A bomb squad in a war zone presents dizzying variables: Each time out, James has a new puzzle to solve (Where’s the trigger? Is there a timer or are insurgents standing by with a button to push?), while Sanborn and the jittery specialist Owen Eldridge (Brian Geraghty) pirouette and focus and refocus their sights: “Young man at nine o’clock holding a video camera.” “Three guys at six o’clock.” “Cell phone!” (the last a potential detonator). Do you shoot them? Shoot into windows with kids nearby? Boal, a journalist, suggests what other scriptwriters haven’t: that civilians can go bonkers from the pressure, too—freezing in their cars or striding up to overanxious troops with idiotic pleasantries. (“Where are you from—California?”) Bigelow, cinematographer Barry Ackroyd, and editors Chris Innis and Bob Murawski form a crack unit of their own. There are sudden camera moves, cuts a beat too quick, and jumps from close-up to long shot that signal explosions are imminent—even when they’re not. Here is how I knew I was inside the movie. Under fire, his weapon jammed from the sticky blood of its last operator, James screams at Eldridge to clean the blood off the bullets and panicky Eldridge yells, “How?” and James says, “Saliva!”—and I found myself building up spit, as if maybe I could help before the next onslaught.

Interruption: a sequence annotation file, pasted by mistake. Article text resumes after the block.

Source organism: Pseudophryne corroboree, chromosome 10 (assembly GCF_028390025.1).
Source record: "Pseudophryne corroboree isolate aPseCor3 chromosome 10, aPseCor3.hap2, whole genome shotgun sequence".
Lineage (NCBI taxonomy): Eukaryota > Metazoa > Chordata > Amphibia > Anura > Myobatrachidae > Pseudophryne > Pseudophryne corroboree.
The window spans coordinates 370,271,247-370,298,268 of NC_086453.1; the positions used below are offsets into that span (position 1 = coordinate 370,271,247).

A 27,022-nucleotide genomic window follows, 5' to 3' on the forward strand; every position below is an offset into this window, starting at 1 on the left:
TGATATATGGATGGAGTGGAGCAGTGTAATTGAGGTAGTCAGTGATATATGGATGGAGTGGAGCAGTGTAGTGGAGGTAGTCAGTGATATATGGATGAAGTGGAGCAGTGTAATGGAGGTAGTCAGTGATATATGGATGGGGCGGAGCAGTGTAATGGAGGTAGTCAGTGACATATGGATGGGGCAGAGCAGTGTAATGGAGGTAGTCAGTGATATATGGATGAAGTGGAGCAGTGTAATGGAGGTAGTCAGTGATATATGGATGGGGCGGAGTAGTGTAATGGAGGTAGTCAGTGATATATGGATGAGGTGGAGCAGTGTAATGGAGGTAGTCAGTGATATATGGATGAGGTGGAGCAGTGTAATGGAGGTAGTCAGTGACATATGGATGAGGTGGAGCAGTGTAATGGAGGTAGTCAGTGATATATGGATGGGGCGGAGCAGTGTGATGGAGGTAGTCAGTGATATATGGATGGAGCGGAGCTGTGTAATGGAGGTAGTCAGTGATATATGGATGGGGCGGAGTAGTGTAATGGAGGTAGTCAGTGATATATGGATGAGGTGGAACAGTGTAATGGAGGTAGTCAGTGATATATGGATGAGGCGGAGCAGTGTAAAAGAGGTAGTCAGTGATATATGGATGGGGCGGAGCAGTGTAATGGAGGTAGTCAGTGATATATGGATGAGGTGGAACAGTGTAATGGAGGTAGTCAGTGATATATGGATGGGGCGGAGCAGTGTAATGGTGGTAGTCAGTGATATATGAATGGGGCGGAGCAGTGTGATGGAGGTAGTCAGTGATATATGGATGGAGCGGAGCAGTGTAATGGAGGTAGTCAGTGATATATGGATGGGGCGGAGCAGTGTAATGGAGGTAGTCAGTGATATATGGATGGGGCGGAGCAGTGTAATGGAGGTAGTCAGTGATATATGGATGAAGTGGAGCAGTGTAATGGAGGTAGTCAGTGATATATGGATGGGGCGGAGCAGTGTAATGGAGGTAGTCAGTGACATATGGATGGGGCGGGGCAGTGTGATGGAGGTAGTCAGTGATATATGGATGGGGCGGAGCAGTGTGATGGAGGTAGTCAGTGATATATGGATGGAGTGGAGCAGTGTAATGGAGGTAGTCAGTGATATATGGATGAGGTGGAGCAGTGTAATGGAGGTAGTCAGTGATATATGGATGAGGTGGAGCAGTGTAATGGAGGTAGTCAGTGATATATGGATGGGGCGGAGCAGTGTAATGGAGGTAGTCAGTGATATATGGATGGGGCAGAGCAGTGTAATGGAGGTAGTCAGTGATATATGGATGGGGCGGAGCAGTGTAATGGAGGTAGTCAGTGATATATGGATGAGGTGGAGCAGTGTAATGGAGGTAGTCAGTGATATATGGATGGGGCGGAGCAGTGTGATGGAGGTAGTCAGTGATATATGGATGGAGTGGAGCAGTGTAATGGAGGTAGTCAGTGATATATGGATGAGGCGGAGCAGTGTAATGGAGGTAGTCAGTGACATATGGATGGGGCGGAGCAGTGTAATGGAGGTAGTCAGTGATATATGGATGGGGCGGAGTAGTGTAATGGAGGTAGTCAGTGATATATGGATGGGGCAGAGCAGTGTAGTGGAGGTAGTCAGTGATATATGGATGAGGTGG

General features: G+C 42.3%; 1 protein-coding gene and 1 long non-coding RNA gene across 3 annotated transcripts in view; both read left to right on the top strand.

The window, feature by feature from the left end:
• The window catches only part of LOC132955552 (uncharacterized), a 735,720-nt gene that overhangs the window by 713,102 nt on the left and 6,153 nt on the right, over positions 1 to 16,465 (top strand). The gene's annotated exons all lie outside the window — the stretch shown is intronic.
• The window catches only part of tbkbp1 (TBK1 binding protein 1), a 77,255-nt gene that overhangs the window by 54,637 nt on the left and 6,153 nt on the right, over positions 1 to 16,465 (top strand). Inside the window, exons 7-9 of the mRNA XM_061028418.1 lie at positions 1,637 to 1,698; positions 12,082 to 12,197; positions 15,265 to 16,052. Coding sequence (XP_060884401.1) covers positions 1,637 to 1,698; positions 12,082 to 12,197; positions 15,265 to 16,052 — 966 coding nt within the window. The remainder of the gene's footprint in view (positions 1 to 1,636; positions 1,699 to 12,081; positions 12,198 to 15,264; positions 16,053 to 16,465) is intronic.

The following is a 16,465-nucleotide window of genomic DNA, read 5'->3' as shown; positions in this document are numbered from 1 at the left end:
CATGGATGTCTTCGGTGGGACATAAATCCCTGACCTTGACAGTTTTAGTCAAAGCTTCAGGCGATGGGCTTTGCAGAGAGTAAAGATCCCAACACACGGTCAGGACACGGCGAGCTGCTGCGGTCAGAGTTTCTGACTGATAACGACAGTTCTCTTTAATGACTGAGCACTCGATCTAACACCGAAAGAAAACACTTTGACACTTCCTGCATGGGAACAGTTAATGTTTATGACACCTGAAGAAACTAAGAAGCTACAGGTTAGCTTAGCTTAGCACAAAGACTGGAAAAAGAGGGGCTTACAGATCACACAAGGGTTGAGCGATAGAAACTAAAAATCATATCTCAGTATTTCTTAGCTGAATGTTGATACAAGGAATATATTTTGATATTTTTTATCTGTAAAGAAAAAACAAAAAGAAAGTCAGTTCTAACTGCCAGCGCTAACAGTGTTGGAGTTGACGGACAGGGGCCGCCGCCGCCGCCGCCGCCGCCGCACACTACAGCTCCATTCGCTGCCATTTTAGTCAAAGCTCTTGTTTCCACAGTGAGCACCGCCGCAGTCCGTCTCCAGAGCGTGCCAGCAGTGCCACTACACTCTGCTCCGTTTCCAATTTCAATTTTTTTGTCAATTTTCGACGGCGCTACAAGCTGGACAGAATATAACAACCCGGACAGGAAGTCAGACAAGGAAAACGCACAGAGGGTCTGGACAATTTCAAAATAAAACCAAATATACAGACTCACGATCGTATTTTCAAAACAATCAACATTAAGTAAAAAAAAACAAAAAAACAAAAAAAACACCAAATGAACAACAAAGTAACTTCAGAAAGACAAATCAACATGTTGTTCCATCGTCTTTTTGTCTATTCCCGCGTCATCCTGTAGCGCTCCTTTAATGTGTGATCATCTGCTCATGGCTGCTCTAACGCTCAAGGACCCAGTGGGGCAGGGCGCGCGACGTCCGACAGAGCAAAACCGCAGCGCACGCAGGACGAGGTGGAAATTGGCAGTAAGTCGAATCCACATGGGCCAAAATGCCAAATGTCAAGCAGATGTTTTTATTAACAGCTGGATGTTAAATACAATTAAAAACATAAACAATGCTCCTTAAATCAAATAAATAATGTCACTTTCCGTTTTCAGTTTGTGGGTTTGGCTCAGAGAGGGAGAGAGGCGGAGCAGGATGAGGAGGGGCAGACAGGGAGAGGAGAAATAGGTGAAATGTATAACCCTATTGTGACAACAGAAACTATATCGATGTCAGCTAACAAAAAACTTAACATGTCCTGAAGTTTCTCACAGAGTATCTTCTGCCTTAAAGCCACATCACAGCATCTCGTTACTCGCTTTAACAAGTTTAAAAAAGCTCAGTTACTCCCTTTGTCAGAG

Even with the kicky technique and violent, macho horseplay (in between missions, the comrades-in-arms pummel one another), The Hurt Locker wouldn’t click without characters of stature and actors to match. Renner has the wit to internalize James’s hot-dog tendencies—to make him less, not more, theatrical, with no wasted motion. (James wouldn’t be much good defusing bombs if given to flamboyant gestures.) Mackie doesn’t play Sanborn as a by-the-book killjoy, but a man who’d take honest joy in killing James—who does, at times, pose a threat to the unit’s safety. Geraghty’s Eldridge is an unholy mess, wholly reactive and therefore undefended. A few name actors—most memorably Ralph Fiennes as a brusque, seasoned contract soldier—pop up and go out with shocking speed. Normal movie-star rules are suspended.